my witness. *

themselves to vent the same follies, some in the east and some in the west. What a wonderful concert there is between people who never saw and never heard of one another! I am going to cite a passage, which will show us that some mystical men have taught the transformation of all things into God, and an identification which would reduce the Creator and the creatures to a kind of nothingness, that is, to an eternal inaction. These mystical men supposed the doctrine of the Trinity, and ascribed the whole action to the three persons, and so they believed that the divine essence itself did nothing; and that when the soul is transformed into God's essence, and raises herself above the three persons, it enjoys as great a rest as if it were annihilated. Ruysbroch shall be

“ Therefore,” says he, “let every one, in order to prevent their being seduced and led away into error, diligently attend to my description of these false prophets. Those of the first kind affirm themselves to be the divine essence, superior to the persons of the divinity, and therefore to be inactive as if they were not in being ; because the divine essence is at rest, and the Holy Ghost only operates. They hold themselves therefore to be superior to the Holy Ghost itself, and to be in no want of the Holy Ghost, or of its influence ; for they say that not only no creature, but not even God himself can add to, or take from them in any respect. Some also have embraced such an opinion, that they affirm their souls to be created out of the divine substance, and that after death they are again to return whence they came, as a glass of water taken out of a fountain, if it is poured again into the fountain, is the same with what it was formerly. They say, moreover, that if any one were to traverse the whole heavens, he would find no difference or distinction among angels, souls,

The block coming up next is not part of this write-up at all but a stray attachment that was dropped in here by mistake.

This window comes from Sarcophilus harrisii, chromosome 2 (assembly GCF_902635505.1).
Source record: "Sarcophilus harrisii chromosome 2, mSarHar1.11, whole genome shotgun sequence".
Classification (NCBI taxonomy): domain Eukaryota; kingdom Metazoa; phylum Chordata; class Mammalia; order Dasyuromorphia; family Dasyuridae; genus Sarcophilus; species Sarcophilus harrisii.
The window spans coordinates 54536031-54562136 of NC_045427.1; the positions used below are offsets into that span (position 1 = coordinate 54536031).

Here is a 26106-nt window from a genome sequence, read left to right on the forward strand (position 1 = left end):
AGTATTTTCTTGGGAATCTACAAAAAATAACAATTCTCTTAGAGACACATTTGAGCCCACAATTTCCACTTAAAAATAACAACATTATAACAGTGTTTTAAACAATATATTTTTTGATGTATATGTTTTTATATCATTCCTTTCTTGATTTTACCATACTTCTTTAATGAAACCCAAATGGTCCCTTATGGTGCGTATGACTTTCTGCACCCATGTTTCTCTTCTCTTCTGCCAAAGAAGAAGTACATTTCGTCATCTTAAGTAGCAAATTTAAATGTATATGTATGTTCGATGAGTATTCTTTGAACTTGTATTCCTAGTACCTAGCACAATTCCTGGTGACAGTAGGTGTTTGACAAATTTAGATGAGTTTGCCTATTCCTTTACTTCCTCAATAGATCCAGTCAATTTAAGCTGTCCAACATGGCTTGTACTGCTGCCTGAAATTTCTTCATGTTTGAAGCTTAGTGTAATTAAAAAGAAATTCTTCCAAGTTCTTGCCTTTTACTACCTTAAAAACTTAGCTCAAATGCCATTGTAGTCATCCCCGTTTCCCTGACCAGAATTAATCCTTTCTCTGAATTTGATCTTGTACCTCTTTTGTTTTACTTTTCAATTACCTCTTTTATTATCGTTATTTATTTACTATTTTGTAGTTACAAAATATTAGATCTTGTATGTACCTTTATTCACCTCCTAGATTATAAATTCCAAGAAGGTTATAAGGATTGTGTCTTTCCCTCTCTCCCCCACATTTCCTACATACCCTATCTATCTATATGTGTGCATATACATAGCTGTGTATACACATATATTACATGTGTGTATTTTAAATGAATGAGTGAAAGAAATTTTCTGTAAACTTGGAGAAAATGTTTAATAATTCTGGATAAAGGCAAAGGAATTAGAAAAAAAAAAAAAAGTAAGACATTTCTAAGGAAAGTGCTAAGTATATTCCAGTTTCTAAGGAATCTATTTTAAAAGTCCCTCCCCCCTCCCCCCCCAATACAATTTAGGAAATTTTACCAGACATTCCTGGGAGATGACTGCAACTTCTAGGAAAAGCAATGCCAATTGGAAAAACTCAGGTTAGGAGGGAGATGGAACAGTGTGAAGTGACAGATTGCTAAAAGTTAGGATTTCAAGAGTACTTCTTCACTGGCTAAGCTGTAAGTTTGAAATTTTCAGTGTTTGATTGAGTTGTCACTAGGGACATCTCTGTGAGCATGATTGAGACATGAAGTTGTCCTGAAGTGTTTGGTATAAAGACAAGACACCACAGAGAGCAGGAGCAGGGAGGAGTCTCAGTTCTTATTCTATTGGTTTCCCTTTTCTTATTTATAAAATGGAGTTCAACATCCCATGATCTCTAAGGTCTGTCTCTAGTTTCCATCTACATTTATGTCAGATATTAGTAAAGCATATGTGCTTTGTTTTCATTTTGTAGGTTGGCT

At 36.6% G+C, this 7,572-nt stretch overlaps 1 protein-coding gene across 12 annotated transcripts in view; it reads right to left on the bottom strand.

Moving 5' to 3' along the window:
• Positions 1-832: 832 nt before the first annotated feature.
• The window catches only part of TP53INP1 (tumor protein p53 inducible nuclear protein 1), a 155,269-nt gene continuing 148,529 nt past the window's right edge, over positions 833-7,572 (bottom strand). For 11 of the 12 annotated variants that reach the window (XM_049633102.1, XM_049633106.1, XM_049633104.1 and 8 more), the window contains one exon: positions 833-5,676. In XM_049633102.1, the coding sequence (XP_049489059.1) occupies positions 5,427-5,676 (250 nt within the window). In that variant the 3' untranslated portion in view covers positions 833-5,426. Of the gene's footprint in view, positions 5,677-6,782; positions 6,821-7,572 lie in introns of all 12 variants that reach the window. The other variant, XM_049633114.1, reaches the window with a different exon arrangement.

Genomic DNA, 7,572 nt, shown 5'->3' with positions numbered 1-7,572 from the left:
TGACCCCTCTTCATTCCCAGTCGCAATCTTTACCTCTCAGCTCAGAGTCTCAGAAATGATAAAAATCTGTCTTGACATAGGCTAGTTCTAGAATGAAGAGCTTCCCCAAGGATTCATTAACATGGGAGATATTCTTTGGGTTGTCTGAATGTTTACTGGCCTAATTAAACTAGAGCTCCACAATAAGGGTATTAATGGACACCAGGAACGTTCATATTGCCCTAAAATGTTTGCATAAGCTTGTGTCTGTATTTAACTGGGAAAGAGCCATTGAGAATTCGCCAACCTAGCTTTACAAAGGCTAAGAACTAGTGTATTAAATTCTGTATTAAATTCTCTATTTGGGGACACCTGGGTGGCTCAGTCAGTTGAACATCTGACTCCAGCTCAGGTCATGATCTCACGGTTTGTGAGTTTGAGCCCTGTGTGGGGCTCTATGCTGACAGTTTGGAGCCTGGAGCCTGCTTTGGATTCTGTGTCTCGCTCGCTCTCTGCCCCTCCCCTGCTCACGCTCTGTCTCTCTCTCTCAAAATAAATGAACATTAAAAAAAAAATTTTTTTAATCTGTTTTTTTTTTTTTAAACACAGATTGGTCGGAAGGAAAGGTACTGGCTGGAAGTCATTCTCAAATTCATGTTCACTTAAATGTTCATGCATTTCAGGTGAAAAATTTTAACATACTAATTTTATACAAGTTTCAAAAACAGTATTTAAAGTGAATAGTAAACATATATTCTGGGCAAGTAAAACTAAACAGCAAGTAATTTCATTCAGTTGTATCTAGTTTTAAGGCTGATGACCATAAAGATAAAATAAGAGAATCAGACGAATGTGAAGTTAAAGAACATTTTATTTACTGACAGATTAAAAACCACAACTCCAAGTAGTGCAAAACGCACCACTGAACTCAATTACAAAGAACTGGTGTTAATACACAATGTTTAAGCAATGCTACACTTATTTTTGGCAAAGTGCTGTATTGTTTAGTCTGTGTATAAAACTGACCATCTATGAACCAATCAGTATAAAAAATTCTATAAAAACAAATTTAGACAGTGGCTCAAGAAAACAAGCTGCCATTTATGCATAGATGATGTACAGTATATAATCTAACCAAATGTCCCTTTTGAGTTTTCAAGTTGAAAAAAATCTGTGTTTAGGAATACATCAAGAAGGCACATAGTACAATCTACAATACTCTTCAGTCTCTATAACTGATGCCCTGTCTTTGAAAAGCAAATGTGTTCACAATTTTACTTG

Ruysbrochius, in Libro de vera Contemplat. c. xix. p. 445.